Analyzing Zach Wilson’s fantasy football dynasty outlook
Unlike in the real world, the quarterback position isn’t necessarily the most important in fantasy football (save for 2QB or Superflex leagues). But drafting an elite quarterback below market value is how championship teams are built.
Wilson is one of two rookie quarterbacks who have been their team’s unquestioned starter since they were drafted, with the other being Jacksonville’s Trevor Lawrence.
However, Wilson isn’t currently being drafted by fantasy players as if that’s the case.
According to Sleeper‘s ADP, Wilson is going as the QB23. Essentially, he’s being taken near his fantasy floor.
In 12-team dynasty leagues (encompassing all three dynasty formats), Wilson is being selected in the middle of the ninth round. He is the fourth rookie quarterback being taken off the board, only ahead of New England’s Mac Jones.
Even if you aren’t a fan of the Jets or Wilson, his current value in fantasy football leagues is a bargain. In my redraft piece featuring Wilson, I discussed the potential finishes of rookie quarterbacks starting at least 14 games.
The data in the 10-year sample provided showed that Wilson has greater than a 75% chance of posting top-24 numbers in his rookie year. He also has a 26% chance of becoming a top-12 quarterback.
While the numbers for rookie quarterbacks are surprisingly good for fantasy football, year two is when we see greater consistency at the position.
Using that same sample group in the article mentioned above (minus Justin Herbert, who has yet to play his second season), I looked at how those quarterbacks fared in their second season in the NFL.
Of the 22 players sampled, 10 of them improved their fantasy ranking from their rookie season. Eight of them (36%) would become top-12 fantasy quarterbacks in their sophomore season. That’s 10% higher than the finishes of rookie quarterbacks.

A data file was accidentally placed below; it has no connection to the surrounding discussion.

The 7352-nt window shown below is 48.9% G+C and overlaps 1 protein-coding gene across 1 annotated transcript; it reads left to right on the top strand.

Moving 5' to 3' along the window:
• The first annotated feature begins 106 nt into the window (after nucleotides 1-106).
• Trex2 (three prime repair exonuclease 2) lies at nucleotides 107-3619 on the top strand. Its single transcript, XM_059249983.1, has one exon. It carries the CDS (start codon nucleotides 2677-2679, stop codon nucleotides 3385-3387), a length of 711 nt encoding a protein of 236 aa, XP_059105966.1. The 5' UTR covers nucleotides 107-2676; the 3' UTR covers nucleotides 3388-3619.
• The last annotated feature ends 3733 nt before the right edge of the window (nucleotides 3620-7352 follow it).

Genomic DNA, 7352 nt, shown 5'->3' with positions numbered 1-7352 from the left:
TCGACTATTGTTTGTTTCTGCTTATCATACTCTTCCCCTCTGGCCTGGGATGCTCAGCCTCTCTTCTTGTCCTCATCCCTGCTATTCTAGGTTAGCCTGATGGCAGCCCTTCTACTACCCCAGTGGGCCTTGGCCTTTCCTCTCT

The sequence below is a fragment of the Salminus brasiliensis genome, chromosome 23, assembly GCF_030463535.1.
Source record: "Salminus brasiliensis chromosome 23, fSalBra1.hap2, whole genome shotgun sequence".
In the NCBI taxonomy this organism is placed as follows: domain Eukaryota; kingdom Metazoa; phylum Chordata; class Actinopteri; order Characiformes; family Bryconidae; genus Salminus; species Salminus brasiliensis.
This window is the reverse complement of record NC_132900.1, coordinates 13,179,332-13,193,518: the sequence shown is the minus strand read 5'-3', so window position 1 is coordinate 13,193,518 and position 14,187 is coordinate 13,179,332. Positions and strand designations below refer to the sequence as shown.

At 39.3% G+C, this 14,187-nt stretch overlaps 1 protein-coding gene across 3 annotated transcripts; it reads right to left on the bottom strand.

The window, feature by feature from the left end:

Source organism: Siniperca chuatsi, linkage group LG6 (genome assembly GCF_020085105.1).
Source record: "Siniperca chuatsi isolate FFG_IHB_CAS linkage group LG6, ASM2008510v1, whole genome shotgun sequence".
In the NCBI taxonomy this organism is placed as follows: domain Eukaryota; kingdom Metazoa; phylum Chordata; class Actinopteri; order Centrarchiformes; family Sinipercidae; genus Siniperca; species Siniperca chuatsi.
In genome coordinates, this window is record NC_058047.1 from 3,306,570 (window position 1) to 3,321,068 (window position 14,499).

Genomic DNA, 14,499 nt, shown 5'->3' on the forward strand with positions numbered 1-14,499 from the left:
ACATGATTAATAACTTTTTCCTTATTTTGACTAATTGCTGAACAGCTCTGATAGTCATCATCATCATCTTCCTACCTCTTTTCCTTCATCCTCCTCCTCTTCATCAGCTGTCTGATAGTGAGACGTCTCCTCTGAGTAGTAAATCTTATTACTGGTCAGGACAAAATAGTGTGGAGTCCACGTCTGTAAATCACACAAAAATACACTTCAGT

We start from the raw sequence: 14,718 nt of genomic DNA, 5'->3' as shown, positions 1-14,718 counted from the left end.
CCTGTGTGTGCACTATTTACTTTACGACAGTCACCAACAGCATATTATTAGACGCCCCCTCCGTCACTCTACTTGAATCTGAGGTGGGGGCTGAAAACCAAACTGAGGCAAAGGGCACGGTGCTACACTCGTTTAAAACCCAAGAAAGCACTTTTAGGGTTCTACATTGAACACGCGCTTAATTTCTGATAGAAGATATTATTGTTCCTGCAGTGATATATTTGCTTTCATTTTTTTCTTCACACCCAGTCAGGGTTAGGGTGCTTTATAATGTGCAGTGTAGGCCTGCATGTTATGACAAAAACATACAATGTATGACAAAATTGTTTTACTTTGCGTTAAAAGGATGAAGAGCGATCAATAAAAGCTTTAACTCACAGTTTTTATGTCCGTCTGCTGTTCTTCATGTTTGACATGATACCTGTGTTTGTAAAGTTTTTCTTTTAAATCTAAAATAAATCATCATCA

It is highly plausible that Zach Wilson could join that company. This is especially true when you look at the situation.
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New York is a rebuilding team, but that actually helps Wilson’s fantasy value. The Jets are set to send out their youngest defensive starting lineup since 1990. The defense may struggle, which could create more come-from-behind opportunities for the offense in which Wilson stockpiles pass attempts.
The Jets run an RBBC (running back by committee) approach and have a deep stable of wide receivers headlined by Corey Davis. While the potential of the rookies is unknown, everyone else on the team – such as Davis, Jamison Crowder, and Keelan Cole – is a fairly known quantity.
None of them are especially great producers in the fantasy football world. This means the burden of production falls on Wilson, which only increases his value.
Wilson provides unique traits that make him a special player. He’s been compared to elite NFL quarterbacks and has the arm and footwork to provide Patrick Mahomes-like upside.
As we’ve seen with players like Derek Carr and Baker Mayfield, you don’t have to be an elite QB (or have truly elite weapons) to be a successful fantasy football quarterback.
Jets’ offensive coordinator Mike LaFleur is already instilling a system to help Wilson thrive. LaFleur is using the run to set up high-upside passing opportunities, incorporating looks from his time in San Francisco, and running plays that Wilson was quite successful with during his time at BYU.
At Wilson’s current value in fantasy football, he’s a bargain. I would target him as my backup QB in both 1QB and Superflex dynasty leagues with the hope that he develops into a top-12 option.
With plenty of unknowns heading into this year for the rookie quarterback class, take a chance on the one flying under the radar with the best odds of providing instant gratification – Zach Wilson.
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